It is bizarre how much our societies cling to the myth of eternal economic growth. Even at the last climate summit in Glasgow in 2021 — where world leaders finally stressed the seriousness of the matter for once and yet fell short in their decisions — there was constant talk of the growth potential of a sustainable economy. Apparently, keeping our world livable must also pay off. That growth sometimes requires slowing down, or even dying, is not part of our myth. Nor that our obsession with “more” causes degradation and loss and is in most cases exactly the opposite of growing. When it comes to growth, we need a fundamental change in mindset. We have to start giving up on things. Repair what is broken. Prefer the autumn forest nearby to the beach in Bali.

Of course, this does not apply to everyone in the same way. People in countries like mine, The Netherlands, also live with little, but the vast majority of Western European people have a footprint five times larger than that of the average Ethiopian. 

We can hope that future technology will continue to enable our standard of living, but if we don’t learn to see growth as a circular process, it’s just a matter of time before we’re in trouble again. Ultimately, Earth’s resources are finite; no tech-fix can change that. The only technology that’s truly useful in the long-run is our own mindset. Dusking can be a helpful practice. It is not a panacea, but it is a free and accessible exercise in not-doing and not-being — a way to detach yourself from an existence based on exhausting resources and the delusion that our reality has anything to do with a straight line upward. All you need is time and a pair of eyes.

Hello darkness, my old friend

Twilight is startling. It is a paradoxical experience; it happens so slowly that nothing seems to happen, while in the meantime everything changes. What seems solid in daylight fades in dusk. Lines soften, making things, people, and trees seem to blend together. The longer you wait to turn on the light, the more interwoven everything becomes — not a world of separate things but a hazy sketch that the imagination can easily run wild with.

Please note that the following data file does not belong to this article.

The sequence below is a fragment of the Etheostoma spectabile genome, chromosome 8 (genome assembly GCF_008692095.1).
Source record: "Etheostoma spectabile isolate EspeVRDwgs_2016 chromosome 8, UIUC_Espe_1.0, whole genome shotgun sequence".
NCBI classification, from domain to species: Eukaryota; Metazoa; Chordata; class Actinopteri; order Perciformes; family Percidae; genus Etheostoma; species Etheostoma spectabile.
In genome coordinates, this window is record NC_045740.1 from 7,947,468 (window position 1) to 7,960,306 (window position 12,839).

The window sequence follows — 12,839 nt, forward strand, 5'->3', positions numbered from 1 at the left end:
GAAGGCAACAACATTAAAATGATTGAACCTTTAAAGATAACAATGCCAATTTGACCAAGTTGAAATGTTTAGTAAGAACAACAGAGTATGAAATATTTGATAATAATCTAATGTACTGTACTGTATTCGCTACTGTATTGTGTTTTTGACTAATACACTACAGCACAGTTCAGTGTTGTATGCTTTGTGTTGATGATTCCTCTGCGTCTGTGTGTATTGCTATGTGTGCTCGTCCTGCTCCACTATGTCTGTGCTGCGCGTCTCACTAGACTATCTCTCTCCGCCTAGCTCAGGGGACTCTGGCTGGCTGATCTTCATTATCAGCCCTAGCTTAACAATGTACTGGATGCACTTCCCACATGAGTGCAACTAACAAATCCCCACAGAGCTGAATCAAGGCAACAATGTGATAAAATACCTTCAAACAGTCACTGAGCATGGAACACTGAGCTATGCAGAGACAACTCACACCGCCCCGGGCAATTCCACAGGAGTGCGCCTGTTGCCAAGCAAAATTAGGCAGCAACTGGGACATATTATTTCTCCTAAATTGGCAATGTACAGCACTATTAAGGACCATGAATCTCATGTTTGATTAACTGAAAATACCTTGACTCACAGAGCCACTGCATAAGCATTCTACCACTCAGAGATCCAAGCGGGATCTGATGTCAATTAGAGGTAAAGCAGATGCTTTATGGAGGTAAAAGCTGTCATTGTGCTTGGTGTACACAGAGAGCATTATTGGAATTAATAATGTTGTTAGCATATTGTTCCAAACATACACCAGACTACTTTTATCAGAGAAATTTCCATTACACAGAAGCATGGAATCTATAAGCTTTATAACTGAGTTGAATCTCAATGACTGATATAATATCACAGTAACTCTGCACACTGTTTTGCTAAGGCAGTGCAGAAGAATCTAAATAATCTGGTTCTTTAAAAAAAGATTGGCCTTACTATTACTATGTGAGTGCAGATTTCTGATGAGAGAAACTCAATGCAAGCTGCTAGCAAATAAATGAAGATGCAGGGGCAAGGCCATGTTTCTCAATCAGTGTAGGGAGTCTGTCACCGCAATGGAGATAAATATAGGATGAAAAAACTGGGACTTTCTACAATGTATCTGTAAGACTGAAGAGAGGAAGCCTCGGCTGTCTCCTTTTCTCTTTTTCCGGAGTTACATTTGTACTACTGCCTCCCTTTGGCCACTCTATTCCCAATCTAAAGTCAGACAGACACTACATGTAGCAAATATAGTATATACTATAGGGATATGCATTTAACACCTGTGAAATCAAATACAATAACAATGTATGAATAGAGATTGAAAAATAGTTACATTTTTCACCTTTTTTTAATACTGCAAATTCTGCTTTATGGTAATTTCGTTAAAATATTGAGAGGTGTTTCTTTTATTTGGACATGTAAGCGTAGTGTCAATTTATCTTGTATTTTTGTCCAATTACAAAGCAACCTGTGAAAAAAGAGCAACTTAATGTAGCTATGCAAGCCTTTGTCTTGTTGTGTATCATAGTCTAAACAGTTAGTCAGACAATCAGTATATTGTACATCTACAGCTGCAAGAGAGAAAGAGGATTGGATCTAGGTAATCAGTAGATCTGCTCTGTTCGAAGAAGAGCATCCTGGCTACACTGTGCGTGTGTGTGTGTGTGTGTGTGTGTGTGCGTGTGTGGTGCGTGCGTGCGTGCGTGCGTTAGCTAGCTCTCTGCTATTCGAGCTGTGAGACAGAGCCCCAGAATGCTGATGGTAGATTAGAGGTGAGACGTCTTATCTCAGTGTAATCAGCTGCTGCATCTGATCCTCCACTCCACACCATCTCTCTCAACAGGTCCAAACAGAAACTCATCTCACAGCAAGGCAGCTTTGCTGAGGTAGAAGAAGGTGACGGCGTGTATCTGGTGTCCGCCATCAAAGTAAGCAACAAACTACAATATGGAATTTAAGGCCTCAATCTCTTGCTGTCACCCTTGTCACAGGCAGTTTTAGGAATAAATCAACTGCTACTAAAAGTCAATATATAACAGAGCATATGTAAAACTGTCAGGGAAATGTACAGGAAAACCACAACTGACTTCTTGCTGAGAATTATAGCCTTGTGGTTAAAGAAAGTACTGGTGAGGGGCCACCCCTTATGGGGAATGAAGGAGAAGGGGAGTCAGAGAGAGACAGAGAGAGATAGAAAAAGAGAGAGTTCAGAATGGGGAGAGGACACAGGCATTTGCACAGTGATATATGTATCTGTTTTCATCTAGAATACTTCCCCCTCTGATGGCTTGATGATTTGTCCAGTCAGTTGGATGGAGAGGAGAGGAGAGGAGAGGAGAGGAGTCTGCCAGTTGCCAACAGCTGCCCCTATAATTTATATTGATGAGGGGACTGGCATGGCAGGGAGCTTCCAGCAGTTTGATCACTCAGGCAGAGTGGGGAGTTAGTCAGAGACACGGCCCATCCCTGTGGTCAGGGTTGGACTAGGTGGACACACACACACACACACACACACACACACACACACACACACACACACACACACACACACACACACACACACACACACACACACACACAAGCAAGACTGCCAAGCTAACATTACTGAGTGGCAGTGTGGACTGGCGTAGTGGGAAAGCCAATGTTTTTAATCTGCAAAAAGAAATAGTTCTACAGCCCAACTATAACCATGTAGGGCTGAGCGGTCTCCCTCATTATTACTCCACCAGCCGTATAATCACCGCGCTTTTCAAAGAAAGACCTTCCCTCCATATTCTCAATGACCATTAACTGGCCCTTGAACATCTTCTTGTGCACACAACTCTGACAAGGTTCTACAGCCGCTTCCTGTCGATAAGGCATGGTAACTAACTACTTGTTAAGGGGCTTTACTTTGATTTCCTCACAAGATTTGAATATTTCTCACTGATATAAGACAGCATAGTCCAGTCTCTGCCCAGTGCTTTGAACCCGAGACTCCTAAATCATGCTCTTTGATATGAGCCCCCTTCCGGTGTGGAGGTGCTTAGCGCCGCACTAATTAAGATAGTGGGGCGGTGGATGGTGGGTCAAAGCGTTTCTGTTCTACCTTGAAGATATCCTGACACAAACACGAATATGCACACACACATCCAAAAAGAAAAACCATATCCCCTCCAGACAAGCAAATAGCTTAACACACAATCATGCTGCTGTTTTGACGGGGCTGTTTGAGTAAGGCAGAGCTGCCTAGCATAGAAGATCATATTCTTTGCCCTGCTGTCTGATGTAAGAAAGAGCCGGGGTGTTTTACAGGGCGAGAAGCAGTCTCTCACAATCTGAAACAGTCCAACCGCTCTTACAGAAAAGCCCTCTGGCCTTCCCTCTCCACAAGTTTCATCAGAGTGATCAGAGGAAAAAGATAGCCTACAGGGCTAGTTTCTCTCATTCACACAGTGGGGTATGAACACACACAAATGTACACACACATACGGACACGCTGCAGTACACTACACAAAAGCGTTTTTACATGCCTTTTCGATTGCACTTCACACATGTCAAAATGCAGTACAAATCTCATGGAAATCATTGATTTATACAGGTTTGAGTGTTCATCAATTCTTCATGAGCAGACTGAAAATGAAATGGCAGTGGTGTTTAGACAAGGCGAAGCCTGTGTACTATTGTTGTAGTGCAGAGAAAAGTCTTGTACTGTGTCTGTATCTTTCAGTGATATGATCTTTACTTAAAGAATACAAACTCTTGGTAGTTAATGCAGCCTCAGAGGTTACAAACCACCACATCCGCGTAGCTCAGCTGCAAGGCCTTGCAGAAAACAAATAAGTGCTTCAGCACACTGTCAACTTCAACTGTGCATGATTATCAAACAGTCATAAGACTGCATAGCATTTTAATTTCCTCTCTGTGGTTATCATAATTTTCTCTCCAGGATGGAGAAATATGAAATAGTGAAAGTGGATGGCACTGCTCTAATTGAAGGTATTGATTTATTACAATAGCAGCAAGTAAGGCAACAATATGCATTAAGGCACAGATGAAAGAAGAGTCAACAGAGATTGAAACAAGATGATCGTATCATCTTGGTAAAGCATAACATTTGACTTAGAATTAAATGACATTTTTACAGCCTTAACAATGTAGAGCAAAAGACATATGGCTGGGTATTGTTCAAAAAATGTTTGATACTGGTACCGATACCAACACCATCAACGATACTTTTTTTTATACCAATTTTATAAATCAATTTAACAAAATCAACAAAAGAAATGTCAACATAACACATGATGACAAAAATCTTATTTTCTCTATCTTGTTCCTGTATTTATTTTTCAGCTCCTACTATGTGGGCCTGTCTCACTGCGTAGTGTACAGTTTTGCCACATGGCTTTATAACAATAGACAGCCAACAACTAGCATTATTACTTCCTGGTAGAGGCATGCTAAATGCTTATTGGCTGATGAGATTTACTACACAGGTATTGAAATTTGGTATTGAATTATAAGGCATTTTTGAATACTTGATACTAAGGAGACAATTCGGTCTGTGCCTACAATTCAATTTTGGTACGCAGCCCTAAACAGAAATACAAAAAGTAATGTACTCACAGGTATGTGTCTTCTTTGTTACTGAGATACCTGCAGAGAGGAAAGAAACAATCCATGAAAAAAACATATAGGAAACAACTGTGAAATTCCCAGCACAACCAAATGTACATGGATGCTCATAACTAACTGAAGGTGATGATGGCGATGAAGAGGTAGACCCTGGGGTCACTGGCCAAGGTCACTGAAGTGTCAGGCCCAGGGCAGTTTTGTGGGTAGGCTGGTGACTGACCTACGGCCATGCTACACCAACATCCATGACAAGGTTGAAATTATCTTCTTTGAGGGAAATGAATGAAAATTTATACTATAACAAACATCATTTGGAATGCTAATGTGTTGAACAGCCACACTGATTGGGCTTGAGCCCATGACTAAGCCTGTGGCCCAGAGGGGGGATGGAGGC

Among the “duskers” I spoke to in recent months was a woman who reads her interior magazines exclusively at dusk. When she can’t see the images sharply, she told me, her imagination takes over and populates the interiors with strange shapes and presences. In a blurred sketch, you invent your own boundaries, and there is dialogue between inner and outer worlds. Even the line between a body and its surroundings dissolves. It’s not coincidental that twilight is the time when, according to legends, a human can merge with a bat, a wolf, or the mist.

I didn’t become a werewolf on the couch in front of our living room window, but I had an experience that I also often have during my night walks. The darker it gets, the bigger the world seems to get. It’s an experience I recognized in a poem by the Austrian poet Rainer Maria Rilke. Paraphrased, he writes, “Fire limits the world to the circle it lights up.” He goes on:

But the darkness embraces everything:
shapes and shadows, creatures and me,
people, nations — just as they are.